An Adams, Mass. man was sentenced to 20 years in prison for planning an ISIS-inspired attack.
Alexander Ciccolo, aka Ali Al Amriki, 26, was sentenced to 20 years in prison and a lifetime of supervised release.
In May, Ciccolo pleaded guilty to one count of attempting to provide material support to a foreign terrorist organization, one count of attempting to use weapons of mass destruction, one count of being a convicted person in possession of firearms, and one count of assaulting a nurse during jail intake process by use of a deadly weapon causing bodily injury.
According to the Department of Justice, at the time of his arrest in July 2015, Ciccolo was planning to attack a university using firearms and improvised explosives. He was also attempting to recruit others to assist him in his attack.
“Alexander Ciccolo planned to kill innocent civilians in the United States on ISIS’s behalf,” said United States Attorney for the District of Massachusetts Andrew E. Lelling. “Even though he was born and spent most of his life in Massachusetts, Ciccolo decided to turn against his country and plotted to attack his fellow Americans.”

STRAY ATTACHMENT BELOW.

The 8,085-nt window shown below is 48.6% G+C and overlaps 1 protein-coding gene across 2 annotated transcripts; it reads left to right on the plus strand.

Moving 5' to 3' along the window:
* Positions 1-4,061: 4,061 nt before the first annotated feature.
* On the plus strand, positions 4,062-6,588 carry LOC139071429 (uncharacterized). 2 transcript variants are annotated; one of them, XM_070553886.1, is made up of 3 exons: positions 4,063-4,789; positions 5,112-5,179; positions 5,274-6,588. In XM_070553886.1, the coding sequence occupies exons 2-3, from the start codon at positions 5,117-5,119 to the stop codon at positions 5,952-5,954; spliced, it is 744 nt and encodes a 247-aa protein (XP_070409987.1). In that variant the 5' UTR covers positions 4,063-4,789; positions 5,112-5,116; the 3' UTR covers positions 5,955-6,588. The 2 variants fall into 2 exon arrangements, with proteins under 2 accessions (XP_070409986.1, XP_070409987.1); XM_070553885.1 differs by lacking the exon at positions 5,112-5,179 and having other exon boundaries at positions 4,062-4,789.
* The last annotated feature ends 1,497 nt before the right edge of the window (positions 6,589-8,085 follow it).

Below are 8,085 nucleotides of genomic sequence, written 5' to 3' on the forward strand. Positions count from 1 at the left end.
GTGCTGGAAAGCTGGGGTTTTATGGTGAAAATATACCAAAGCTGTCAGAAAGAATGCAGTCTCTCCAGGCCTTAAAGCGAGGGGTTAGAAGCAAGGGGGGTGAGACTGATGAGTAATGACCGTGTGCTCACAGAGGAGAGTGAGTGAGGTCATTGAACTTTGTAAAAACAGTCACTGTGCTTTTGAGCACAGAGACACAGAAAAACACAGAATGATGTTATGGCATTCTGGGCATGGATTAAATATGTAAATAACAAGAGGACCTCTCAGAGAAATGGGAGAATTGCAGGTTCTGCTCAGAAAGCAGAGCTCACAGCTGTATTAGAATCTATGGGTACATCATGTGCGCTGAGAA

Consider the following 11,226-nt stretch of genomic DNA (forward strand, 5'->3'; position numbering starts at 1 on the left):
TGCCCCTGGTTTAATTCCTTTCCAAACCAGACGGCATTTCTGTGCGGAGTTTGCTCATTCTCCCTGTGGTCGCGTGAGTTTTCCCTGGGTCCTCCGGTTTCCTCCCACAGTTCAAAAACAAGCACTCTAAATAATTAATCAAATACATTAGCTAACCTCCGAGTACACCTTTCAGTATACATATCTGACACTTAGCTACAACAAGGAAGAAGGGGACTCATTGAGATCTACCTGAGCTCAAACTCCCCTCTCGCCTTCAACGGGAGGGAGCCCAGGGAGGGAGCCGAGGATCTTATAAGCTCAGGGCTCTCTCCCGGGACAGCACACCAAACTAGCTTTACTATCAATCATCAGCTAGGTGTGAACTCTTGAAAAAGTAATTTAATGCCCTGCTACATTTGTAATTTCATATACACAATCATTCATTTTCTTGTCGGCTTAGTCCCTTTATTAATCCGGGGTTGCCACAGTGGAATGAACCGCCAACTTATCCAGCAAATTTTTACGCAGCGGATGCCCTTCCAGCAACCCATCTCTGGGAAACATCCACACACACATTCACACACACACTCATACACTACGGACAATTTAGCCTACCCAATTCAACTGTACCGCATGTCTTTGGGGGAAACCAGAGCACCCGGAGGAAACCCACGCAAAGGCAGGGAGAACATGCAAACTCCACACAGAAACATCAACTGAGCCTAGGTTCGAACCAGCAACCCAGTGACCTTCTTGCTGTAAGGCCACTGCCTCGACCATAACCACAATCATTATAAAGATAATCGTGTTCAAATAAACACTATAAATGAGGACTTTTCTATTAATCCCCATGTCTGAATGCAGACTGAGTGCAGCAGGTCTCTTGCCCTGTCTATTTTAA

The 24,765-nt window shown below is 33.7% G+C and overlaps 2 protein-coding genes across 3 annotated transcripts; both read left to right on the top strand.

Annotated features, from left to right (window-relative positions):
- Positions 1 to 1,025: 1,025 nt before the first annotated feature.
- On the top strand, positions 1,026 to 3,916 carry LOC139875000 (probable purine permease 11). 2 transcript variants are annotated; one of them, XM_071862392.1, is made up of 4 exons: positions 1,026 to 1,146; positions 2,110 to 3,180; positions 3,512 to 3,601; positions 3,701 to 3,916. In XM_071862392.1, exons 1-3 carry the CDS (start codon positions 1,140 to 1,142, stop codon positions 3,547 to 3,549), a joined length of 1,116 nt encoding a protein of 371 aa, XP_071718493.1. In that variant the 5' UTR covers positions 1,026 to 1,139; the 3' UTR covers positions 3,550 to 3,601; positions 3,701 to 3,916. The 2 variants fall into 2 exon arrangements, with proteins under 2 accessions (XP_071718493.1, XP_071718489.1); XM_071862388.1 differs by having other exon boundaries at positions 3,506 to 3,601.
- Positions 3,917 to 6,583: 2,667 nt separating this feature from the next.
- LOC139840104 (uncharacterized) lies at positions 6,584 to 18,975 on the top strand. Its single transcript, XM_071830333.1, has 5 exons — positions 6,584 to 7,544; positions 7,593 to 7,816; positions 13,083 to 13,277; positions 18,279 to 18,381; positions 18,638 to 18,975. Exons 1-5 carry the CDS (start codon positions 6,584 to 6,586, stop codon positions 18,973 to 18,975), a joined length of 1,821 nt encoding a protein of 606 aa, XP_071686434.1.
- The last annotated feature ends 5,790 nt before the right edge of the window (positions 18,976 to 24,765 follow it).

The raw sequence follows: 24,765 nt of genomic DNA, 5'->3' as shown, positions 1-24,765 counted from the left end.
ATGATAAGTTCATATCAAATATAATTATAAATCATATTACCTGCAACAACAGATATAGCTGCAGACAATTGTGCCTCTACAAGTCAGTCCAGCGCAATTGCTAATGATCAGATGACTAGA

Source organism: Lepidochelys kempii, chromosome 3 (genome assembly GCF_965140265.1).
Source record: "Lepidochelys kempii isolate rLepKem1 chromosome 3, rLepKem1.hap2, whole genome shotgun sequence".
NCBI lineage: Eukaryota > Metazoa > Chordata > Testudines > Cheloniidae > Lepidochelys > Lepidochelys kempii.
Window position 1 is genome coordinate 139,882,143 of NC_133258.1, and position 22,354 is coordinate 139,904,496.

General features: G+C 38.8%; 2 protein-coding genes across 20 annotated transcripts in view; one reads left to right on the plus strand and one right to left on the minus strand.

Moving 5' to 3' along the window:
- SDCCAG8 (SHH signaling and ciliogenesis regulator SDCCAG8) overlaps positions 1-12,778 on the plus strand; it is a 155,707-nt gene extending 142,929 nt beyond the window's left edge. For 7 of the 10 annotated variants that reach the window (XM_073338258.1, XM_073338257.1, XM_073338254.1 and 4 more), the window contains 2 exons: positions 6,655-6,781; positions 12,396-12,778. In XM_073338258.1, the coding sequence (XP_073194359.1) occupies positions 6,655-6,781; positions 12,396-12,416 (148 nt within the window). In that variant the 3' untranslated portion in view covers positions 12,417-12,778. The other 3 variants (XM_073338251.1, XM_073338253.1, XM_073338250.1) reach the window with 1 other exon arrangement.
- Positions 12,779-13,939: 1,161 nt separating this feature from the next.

Residents in Adams were shocked at the time of his arrest to learn there was a terrorist among them.
“I remember riding by and seeing a lot of stuff going on, didn’t know what was going on,” Debbie Duval said.
Duval and others said they never expected anything like it would happen in the small town of Adams.
“I guess you can never be too sure,” Ria Burns said. “I just thought it would only happen in the big city.”
Burns said she feels safe knowing Ciccolo was sentenced to 20 years. However, she and others question if it’s enough.
“Maybe a little more he should’ve gotten,” former Adams resident Christine Weslowski said. “But 20 years, if he’s off the street for 20 years, that’s good.”
Ciccolo is the estranged son of a respected Boston police captain. In 2015, he said he no longer supported ISIS.
Assistant U.S. Attorneys Deepika Bains Shukla and Kevin O’Regan of Lelling’s Springfield Branch Office and Trial Attorney Andrew Sigler of the National Security Division’s Counterterrorism Section of the Department of Justice prosecuted the case.